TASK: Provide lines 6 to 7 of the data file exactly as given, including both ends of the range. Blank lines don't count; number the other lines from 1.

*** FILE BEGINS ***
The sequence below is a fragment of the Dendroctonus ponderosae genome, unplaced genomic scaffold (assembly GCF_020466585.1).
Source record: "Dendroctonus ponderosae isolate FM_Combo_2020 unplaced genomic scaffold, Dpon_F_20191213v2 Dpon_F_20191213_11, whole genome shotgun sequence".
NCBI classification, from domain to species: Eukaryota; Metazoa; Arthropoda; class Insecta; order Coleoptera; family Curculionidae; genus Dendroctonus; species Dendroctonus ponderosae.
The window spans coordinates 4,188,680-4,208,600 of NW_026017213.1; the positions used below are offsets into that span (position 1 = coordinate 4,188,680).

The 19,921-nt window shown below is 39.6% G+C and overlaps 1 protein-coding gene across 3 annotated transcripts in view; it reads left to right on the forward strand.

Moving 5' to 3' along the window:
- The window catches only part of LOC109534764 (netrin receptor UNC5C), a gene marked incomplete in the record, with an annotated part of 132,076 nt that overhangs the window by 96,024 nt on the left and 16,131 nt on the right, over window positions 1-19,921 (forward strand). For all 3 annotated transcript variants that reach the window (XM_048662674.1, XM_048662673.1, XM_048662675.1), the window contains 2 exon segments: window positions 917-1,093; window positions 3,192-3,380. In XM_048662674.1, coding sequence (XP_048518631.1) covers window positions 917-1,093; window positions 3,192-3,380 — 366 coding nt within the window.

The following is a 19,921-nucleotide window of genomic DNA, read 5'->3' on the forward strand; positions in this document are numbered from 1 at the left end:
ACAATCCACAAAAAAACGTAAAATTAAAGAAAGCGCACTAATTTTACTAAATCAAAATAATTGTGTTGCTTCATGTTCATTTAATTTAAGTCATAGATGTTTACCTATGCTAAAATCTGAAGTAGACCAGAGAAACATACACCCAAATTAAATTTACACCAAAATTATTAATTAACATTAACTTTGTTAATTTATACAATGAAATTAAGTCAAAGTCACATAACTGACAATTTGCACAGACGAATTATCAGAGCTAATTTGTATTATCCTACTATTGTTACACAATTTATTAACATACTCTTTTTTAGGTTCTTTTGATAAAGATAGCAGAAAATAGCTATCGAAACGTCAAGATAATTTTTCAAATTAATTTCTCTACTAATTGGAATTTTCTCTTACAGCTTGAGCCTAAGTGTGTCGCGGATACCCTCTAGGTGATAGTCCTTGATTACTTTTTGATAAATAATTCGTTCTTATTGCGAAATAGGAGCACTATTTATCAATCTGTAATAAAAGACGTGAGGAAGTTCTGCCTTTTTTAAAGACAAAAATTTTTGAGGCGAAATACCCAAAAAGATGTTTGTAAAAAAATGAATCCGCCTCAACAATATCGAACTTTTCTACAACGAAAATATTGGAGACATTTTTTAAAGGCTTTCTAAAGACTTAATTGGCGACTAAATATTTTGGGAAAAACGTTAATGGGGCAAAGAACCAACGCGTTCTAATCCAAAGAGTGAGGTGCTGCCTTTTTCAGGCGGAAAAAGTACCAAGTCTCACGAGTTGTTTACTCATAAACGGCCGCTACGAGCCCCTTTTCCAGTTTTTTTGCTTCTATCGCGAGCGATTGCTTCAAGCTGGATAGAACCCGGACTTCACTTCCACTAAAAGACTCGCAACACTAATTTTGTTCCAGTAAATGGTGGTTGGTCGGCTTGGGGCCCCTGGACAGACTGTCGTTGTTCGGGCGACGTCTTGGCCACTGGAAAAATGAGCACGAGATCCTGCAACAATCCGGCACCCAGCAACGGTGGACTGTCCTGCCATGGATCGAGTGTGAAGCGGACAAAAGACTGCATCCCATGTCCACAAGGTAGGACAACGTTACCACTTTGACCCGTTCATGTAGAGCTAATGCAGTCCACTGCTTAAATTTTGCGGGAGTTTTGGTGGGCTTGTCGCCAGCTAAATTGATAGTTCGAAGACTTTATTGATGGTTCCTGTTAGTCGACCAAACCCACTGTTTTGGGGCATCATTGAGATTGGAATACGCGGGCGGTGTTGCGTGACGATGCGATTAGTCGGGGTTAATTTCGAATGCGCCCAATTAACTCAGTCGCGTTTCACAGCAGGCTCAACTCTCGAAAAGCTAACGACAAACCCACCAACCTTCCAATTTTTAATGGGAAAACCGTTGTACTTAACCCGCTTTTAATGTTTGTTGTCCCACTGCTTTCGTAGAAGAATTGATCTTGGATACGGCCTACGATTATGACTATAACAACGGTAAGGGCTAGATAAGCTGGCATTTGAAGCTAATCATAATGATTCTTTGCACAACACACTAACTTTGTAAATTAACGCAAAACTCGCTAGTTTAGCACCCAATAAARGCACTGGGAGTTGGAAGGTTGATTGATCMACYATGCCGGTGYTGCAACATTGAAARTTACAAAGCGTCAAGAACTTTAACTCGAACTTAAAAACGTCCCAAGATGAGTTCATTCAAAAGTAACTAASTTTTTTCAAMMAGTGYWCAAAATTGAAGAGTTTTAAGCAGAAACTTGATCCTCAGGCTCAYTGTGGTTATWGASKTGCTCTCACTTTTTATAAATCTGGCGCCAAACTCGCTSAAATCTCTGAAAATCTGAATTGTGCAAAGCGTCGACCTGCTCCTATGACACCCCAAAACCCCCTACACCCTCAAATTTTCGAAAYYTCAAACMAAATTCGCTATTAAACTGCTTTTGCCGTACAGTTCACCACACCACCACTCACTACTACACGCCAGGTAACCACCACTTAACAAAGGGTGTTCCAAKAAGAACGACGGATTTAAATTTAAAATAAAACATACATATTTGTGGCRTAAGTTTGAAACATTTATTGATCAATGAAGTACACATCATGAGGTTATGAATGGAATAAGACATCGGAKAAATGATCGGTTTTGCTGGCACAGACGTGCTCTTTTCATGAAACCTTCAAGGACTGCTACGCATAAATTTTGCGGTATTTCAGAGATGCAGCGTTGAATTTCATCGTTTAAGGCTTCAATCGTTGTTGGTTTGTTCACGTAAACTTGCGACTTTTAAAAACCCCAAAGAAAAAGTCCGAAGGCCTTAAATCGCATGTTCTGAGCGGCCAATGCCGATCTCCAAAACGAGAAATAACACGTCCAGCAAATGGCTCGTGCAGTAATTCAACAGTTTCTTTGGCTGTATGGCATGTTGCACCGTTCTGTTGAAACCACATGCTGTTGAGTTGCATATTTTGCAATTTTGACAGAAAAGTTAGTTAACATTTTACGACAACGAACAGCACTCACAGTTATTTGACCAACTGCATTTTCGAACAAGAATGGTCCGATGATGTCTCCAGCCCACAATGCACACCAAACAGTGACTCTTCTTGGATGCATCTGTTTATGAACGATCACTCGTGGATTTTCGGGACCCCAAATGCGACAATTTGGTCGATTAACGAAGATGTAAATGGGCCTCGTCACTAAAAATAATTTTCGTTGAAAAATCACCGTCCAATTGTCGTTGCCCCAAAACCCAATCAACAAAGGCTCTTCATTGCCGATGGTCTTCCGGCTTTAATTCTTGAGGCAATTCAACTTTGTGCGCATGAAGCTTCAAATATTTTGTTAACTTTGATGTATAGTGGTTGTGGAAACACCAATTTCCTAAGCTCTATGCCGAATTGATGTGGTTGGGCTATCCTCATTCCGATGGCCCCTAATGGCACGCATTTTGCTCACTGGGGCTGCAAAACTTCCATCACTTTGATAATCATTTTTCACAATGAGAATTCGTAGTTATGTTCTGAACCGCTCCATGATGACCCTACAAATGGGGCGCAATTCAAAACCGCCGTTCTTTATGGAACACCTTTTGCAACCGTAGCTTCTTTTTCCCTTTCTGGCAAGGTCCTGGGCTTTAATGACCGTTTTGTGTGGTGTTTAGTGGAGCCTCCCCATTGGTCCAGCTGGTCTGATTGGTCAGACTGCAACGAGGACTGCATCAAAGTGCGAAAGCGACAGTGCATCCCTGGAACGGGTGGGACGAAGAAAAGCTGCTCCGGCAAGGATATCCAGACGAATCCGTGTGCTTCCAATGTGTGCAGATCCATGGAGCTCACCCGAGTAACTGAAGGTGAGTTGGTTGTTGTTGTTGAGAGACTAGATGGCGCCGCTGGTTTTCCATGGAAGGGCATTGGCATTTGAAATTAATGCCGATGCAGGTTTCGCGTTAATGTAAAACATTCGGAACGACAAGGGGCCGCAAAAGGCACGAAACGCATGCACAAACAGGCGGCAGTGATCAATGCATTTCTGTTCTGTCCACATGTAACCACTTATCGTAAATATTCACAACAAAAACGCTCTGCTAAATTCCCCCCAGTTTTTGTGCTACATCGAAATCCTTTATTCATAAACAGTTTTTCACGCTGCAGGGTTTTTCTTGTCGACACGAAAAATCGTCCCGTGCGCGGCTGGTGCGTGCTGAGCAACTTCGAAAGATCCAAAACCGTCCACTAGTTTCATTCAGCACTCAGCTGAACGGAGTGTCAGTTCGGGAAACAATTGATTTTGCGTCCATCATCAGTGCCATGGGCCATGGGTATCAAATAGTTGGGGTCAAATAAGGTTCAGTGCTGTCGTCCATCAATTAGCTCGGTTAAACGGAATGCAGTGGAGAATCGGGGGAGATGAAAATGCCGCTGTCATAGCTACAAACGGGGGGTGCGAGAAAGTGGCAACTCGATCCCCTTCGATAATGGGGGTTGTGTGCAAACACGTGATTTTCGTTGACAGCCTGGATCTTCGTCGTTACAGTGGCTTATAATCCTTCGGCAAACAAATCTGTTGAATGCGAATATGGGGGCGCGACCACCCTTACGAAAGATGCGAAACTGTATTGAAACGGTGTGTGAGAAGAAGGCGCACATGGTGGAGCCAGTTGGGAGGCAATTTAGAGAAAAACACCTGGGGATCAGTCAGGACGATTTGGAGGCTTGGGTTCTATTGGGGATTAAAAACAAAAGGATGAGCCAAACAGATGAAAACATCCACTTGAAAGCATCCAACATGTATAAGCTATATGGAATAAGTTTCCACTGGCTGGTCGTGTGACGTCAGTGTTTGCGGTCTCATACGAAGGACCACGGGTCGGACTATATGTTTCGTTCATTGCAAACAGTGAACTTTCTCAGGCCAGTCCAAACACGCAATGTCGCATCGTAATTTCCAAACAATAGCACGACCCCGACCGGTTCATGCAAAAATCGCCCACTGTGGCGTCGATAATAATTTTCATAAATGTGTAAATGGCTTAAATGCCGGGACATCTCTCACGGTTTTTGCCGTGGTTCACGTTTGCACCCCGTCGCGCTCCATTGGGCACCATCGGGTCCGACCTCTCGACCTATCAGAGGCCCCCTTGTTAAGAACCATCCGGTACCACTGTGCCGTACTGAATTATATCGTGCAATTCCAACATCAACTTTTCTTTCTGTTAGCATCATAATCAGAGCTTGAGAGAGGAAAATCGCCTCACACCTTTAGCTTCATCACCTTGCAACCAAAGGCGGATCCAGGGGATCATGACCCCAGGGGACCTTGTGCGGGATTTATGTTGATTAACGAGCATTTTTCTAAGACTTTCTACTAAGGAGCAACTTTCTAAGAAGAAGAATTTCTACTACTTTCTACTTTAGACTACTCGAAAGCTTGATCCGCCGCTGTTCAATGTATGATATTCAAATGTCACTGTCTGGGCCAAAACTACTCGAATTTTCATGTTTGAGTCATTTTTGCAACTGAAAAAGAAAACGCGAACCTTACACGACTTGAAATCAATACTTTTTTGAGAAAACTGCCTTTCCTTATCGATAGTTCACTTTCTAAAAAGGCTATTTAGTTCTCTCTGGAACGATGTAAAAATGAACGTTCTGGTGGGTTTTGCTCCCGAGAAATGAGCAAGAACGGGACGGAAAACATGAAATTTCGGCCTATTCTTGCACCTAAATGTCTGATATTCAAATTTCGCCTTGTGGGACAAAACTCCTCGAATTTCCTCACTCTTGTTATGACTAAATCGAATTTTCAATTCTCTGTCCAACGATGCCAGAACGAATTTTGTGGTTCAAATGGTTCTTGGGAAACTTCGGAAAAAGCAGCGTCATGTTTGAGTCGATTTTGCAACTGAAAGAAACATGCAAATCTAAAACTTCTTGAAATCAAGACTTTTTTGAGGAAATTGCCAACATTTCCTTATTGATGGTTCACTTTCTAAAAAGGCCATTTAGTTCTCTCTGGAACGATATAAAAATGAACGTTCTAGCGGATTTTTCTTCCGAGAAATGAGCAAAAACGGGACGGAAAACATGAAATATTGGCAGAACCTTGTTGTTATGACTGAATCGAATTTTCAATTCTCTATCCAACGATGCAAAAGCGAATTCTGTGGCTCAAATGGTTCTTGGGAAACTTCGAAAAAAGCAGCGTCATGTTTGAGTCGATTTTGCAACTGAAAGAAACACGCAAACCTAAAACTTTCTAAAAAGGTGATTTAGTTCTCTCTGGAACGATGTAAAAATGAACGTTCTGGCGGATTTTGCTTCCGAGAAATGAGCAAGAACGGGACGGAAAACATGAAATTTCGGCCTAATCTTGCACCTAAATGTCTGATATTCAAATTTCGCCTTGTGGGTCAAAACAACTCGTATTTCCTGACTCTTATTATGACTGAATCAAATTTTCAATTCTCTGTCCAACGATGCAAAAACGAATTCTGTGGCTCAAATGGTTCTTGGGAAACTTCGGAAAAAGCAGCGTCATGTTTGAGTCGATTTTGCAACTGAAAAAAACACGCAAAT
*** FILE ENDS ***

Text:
Moving 5' to 3' along the window:
- The window catches only part of LOC109534764 (netrin receptor UNC5C), a gene marked incomplete in the record, with an annotated part of 132,076 nt that overhangs the window by 96,024 nt on the left and 16,131 nt on the right, over window positions 1-19,921 (forward strand). For all 3 annotated transcript variants that reach the window (XM_048662674.1, XM_048662673.1, XM_048662675.1), the window contains 2 exon segments: window positions 917-1,093; window positions 3,192-3,380. In XM_048662674.1, coding sequence (XP_048518631.1) covers window positions 917-1,093; window positions 3,192-3,380 — 366 coding nt within the window.